10 Tips for Protecting Connected Medical Devices from Cyberattacks

Acting Director Fu recognizes that cyberthreats are increasingly sophisticated and healthcare is “fairly low-hanging fruit when it comes to cybersecurity.”[iv] Both manufacturers and healthcare providers should consider taking steps to proactively mitigate and address security-related risks to patient safety. For example, drafting a robust cybersecurity plan will help to ensure that medical devices function properly and securely, and that sensitive data stays protected. Some recommended steps that potentially impacted companies may consider include:

  1. Prioritize. Cybersecurity should be part of quality management systems. FDA has denied premarket clearance based on cybersecurity concerns, and such concerns must be addressed both pre- and post-market.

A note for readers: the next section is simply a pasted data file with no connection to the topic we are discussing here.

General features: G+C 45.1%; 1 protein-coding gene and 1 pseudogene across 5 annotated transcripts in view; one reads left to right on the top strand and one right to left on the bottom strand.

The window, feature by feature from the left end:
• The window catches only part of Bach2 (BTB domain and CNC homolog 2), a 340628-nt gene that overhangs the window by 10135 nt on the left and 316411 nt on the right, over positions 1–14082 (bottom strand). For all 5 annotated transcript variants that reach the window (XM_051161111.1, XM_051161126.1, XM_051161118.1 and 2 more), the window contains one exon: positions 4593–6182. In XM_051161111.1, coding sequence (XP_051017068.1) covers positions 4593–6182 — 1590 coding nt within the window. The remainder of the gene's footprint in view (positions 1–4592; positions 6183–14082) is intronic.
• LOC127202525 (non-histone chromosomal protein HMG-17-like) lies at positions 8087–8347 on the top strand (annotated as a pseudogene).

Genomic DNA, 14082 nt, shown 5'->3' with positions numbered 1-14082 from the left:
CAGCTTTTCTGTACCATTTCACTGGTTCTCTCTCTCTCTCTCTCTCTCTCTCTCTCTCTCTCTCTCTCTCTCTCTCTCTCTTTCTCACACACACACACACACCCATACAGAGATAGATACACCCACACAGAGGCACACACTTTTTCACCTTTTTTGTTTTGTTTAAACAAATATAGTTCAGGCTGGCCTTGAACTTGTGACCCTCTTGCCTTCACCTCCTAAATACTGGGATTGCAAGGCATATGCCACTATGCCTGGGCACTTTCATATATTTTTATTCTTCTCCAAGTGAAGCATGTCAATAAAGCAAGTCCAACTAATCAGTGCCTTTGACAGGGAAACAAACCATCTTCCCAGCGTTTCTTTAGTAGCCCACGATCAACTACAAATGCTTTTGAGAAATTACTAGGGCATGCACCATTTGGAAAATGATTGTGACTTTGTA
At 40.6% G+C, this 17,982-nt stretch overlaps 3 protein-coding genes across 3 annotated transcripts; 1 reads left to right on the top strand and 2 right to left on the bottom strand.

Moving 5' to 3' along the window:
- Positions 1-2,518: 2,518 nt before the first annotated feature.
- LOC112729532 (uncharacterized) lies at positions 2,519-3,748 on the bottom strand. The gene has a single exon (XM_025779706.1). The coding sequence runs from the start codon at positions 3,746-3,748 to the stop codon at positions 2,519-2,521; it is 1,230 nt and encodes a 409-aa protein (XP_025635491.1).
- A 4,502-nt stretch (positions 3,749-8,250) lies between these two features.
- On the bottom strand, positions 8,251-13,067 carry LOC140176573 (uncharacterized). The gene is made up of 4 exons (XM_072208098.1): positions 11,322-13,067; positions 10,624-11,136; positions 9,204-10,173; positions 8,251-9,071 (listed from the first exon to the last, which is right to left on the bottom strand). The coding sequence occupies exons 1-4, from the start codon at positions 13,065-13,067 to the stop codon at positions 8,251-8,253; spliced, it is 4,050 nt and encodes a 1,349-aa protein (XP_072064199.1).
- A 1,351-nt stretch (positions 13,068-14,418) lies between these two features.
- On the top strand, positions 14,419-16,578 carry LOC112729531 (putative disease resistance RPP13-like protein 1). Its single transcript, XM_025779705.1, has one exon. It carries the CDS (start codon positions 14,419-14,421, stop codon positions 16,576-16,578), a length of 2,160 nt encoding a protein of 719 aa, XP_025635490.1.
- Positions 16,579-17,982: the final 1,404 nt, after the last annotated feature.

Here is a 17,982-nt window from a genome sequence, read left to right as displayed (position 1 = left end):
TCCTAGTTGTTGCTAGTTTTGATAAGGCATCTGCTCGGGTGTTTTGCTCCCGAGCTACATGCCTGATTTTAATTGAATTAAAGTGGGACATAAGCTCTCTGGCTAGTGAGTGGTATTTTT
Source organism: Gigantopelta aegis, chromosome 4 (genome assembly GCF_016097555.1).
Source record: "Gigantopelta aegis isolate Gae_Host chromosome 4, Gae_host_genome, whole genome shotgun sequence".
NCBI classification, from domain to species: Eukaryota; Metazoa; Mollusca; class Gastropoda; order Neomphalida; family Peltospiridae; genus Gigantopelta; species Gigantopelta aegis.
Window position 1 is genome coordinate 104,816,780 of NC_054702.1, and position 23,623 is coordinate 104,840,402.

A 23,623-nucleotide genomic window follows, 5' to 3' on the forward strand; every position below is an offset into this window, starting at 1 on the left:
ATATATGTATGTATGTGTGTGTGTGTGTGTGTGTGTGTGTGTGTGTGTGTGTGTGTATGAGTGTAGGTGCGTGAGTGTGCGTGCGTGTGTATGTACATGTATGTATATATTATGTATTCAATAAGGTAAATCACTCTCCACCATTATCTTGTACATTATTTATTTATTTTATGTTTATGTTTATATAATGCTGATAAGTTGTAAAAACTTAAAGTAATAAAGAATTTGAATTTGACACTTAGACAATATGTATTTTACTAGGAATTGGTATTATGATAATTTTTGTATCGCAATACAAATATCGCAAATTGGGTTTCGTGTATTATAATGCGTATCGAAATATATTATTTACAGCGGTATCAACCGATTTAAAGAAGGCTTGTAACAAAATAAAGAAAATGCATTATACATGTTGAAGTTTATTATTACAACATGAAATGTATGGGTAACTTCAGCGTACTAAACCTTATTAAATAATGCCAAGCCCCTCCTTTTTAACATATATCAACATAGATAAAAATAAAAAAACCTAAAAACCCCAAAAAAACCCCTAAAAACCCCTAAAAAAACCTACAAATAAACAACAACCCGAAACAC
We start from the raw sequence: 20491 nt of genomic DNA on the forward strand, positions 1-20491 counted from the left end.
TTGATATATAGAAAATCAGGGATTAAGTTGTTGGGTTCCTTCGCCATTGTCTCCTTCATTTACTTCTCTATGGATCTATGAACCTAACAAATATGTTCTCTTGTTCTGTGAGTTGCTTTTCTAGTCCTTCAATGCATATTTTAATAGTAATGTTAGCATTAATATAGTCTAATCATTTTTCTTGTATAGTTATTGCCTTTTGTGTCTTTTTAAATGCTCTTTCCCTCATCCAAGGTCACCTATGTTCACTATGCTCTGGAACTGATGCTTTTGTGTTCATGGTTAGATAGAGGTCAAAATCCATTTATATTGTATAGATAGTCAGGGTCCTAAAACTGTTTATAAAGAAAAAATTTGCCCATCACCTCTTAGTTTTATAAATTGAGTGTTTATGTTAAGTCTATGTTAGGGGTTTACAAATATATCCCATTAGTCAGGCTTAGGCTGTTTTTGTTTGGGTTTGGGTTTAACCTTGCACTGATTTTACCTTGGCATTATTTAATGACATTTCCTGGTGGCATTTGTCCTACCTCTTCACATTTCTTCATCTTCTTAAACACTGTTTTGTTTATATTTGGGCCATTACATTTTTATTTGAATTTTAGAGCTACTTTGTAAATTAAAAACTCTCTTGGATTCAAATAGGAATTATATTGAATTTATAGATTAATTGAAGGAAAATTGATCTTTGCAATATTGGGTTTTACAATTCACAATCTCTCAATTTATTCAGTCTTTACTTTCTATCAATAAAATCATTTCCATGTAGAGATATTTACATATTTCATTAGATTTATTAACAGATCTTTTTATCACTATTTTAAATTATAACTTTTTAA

2. Know the rules. HHS has specific guidance on cybersecurity and complying with requirements under the Health Insurance Portability & Accountability Act (“HIPAA”). For example, health care providers are subject to the HIPAA Security Rule, which requires ensuring the confidentiality, integrity, and availability of health information and includes requirements to perform risk assessments and maintain backups of individually identifiable health information.
  3. Evaluate potential vulnerabilities and risks to patients. Manufacturers should implement rigorous testing standards before marketing a product and engage in threat modeling. Providers should ensure that, once products are being used, they continuously monitor software updates and any other notices provided by the manufacturer.
  4. Incorporate multiple levels of protection. Manufacturers and providers should use multiple levels of protection, such as software encryption for data and operations or multi-factor identification verification to the extent possible. As another example, employees may be required to use only secure networks using approved (and secured) devices.